We’re in the thick of reading and finals period and many of you are probably hibernating to finish writing final papers and studying for exams for which you’ve never cracked open a textbook. It seems that the athletic teams are also undergoing this hibernation period. There’s not much action for Harvard sports teams this weekend, but there are still three home matchups for fans who want to cheer on the Crimson squads.
The men’s basketball team hosts Boston University tomorrow afternoon at 2 p.m. Going into last weekend, the men’s squad had won five straight games, but the streak ended against Michigan in a three-point defeat. The Crimson rebounded and dominated against Worcester Polytechnic Institute on Wednesday to add another win to its record. Currently 6-2, the men are going to have to work hard to win against Boston University tomorrow. The last time the two teams faced off was in 2008 when the Terriers handed the Crimson its second loss of the season. The team has improved, though, in the past two years and will be sure to give Boston University much tougher competition this time around.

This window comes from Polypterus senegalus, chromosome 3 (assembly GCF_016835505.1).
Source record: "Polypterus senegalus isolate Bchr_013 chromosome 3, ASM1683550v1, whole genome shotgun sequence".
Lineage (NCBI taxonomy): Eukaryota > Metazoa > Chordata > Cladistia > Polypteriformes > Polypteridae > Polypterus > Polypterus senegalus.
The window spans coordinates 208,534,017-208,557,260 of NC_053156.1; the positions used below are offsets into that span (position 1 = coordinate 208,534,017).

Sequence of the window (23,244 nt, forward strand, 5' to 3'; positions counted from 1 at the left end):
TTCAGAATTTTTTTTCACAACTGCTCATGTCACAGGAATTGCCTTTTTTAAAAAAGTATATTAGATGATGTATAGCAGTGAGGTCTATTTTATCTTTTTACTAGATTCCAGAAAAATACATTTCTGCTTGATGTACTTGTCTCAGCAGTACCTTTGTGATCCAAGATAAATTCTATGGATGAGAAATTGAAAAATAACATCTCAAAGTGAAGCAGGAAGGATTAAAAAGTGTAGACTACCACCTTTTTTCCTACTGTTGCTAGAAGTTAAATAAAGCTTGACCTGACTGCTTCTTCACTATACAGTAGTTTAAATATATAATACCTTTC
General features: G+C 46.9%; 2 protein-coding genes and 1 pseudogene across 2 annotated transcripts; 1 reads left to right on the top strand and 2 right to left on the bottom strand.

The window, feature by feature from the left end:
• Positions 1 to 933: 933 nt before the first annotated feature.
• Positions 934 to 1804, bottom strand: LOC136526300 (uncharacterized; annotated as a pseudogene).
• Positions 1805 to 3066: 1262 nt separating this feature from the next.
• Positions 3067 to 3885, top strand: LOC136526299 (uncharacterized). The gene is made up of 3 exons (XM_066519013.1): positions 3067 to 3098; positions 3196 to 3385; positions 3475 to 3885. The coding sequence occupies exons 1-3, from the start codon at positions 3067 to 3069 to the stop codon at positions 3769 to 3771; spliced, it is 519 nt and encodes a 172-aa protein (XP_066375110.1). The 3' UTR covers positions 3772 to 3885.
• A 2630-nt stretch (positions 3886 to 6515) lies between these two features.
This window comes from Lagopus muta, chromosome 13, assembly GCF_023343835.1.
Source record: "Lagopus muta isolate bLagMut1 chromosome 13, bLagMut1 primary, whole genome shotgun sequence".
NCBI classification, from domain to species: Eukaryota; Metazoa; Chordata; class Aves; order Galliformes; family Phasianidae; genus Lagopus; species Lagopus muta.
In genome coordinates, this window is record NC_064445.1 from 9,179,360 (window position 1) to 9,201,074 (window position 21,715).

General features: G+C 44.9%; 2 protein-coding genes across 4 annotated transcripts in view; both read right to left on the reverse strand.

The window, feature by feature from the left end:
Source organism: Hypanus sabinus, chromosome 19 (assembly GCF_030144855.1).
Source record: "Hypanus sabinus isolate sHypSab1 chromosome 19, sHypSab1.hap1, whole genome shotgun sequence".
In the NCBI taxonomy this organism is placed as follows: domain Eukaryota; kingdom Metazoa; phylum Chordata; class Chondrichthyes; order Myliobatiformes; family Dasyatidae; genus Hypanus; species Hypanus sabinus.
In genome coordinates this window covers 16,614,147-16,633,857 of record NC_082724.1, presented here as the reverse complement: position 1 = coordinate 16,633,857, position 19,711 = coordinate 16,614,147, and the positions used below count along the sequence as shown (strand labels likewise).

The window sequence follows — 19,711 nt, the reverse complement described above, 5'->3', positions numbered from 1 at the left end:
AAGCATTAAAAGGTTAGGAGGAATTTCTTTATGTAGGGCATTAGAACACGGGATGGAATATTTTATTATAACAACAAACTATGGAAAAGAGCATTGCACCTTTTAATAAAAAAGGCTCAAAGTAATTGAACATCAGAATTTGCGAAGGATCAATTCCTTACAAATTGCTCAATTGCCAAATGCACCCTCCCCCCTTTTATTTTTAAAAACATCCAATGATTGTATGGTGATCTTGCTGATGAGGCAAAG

Senior Dan Chenoweth was one of ten Crimson athletes honored with an Academic All-Ivy accolade.
As the campus puts its collective nose to the grindstone in preparation for the start of finals, this term’s work has already begun to pay off for many Harvard student-athletes.
Ten Crimson athletes earned Academic All-Ivy honors this fall, according to an announcement made by Ancient Eight officials yesterday.
Leading the way for Harvard teams, with two honorees apiece, are football, women’s soccer, women’s volleyball, and sailing.
Football captain Colin Zych and senior wide receiver Zar Zavala were selected, as were junior forward Melanie Baskind and senior forward Katherine Sheeleigh of women’s soccer.
Women’s volleyball junior co-captain Anne Carroll Ingersoll and classmate middle blocker Sandra Lynne Fryhofer were also honored on this year’s list of selections in addition to junior Alexandra Jumper and senior Alan Palmer of the sailing team.
Men’s cross-country and men’s water polo were also represented, as senior distance runner Daniel Chenoweth and water polo co-captain Bret Voith garnered the same accolade.